Running out wires to build trellises.

There is also a new planting of about an acre of Grüner Veltliner, an Austrian grape variety that has recently increased in popularity. These one-year old vines will grow at least six feet tall this season, so we’ve been staking them and thinning the shoots to two trunks where necessary. I’ve learned fast the value of ergonomics to help prevent  serious back soreness. I’ve also learned that 1) hats are a godsend and 2) audiobooks and the “20 questions game” are very helpful in keeping the mind focused on repetitive vineyard work. Without someway of keeping engaged, it is hard to keep up a good pace.

Cleaning the precision sprayer. It allows for more efficient and responsible use of fungicides.

The weather, as with any agricultural enterprise, is a very important part of everyday work. When it started to thunderstorm over the past few weeks Hosmer has been going out to spray in preparation for the inevitable fungal onslaught.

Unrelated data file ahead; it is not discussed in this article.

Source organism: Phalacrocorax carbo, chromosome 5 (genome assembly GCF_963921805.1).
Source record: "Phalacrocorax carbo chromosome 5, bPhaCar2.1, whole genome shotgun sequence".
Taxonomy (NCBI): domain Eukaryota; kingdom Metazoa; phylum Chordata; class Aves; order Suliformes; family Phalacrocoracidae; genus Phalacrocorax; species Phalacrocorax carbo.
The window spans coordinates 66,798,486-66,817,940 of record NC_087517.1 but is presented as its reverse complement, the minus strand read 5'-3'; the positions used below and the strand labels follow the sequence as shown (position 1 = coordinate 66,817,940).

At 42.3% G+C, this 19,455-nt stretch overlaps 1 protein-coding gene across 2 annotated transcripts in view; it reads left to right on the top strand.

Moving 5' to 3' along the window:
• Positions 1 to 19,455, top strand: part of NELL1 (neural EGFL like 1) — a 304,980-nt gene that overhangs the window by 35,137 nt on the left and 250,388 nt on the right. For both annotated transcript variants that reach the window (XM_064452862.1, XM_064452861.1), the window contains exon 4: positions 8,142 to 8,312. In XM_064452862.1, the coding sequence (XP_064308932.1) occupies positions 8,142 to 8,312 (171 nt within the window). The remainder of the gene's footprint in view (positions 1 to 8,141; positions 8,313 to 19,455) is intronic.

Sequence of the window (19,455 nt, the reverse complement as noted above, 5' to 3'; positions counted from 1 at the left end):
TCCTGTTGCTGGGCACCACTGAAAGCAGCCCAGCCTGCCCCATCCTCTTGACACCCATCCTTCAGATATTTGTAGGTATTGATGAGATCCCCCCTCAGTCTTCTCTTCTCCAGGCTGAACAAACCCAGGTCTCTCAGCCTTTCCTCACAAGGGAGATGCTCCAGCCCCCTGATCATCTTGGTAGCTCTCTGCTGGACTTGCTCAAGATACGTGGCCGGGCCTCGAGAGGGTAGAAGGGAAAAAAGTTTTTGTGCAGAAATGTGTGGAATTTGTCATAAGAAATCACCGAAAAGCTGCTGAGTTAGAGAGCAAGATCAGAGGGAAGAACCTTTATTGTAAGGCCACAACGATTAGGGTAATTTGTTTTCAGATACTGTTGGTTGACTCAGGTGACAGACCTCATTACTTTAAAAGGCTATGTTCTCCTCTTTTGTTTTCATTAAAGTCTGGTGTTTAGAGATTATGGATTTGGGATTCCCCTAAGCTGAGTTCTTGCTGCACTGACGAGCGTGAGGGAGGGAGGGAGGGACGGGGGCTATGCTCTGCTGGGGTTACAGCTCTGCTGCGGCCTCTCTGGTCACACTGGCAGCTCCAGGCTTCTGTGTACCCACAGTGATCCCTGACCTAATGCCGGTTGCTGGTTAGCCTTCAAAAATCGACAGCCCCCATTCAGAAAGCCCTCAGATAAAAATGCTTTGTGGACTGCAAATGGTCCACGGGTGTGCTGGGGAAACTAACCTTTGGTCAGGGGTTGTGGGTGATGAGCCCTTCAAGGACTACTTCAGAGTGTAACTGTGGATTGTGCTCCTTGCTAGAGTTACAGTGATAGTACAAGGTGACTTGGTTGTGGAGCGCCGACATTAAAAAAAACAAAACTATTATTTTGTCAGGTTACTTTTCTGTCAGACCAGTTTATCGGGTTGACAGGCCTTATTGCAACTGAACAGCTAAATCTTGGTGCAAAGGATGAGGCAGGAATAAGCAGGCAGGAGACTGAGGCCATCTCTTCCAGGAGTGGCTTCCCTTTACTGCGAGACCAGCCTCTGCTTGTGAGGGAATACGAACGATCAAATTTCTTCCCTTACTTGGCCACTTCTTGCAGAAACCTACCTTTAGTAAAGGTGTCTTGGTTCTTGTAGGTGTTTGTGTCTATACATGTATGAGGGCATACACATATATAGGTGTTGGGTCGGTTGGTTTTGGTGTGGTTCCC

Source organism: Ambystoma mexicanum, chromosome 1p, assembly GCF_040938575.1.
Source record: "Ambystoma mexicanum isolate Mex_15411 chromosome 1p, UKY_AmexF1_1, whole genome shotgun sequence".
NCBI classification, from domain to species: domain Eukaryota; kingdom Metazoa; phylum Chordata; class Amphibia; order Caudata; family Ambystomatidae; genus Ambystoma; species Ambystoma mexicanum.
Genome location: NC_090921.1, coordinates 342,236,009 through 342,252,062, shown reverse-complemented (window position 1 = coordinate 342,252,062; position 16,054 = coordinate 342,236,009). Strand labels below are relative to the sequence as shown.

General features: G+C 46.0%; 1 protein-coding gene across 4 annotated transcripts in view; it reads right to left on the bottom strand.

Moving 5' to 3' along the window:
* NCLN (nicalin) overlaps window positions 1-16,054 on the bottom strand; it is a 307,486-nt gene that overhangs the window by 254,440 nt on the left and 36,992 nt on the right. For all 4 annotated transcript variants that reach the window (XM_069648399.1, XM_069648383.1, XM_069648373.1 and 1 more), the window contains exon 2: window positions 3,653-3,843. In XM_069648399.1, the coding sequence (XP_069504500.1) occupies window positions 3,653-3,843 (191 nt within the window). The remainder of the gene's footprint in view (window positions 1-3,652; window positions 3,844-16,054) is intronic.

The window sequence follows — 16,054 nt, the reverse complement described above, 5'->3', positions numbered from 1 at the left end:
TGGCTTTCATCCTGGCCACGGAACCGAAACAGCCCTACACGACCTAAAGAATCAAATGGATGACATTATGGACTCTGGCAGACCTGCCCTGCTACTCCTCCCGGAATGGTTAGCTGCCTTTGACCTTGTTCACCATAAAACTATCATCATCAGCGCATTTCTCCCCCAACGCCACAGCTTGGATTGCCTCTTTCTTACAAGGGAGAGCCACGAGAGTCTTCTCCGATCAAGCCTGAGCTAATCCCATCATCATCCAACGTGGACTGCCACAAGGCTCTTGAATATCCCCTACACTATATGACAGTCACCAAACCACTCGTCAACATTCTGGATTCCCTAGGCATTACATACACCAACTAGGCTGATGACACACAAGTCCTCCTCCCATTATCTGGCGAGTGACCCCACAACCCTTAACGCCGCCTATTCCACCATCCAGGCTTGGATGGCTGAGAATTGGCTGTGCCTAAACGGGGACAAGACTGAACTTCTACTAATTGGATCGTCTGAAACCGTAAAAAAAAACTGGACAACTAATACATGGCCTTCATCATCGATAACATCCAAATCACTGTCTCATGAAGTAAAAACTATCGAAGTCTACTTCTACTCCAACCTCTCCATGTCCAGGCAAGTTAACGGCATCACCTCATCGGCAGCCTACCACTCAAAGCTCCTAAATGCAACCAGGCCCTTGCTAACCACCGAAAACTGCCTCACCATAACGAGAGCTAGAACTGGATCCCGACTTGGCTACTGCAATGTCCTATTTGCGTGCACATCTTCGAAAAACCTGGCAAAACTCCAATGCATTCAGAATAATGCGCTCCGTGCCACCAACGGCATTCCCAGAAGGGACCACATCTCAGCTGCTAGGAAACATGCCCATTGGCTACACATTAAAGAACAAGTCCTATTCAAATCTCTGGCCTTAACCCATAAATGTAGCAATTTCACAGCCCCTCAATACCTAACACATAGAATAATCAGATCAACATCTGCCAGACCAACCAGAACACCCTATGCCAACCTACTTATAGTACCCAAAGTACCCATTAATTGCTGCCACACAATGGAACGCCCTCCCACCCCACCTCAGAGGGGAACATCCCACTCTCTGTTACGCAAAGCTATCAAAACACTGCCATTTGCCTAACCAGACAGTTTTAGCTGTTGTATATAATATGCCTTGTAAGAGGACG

That is not to say that he unnecessarily sprays chemicals, as that would be a waste of time, money, and has environmental implications. Hosmer prides himself for and holds up his company brand to sustainable viticultural practices. He also values cleanliness, and, along with Aaron Roisen, seems to agree with the saying that “wine-making is 90% cleaning”. I would agree almost entirely, except that moving the wine might make up a solid chunk of the time as well.

On most of the rainy days and many other mornings, Aaron, Emily and I have been recently bottling much of the wine that was made in 2012. The winery bottles about 10,000 cases of wine a year, which is about 100 of the below seen “skids of glass”, much of which needs to be cleared out of the fermentation tanks in preparation of a fast arriving harvest.

Unloading a skid of glass which contains 104 bottles or 12,480 bottles.

Bottling Line- a $30-40,000 machine that is co-owned by Hosmer.

So far, I’ve learned how to run the bottling line and trouble-shoot many of the issues that inevitably come up. This machine is divided into two sections that first fills and corks the wine and the second caps, seals, and labels the bottles. Although very efficient, it is a finicky set of machines that takes three people to run and watch very carefully. At this point, it is second nature to be wary when around one, but lately, to all of our relief, the ghost in the machine has been relatively passive.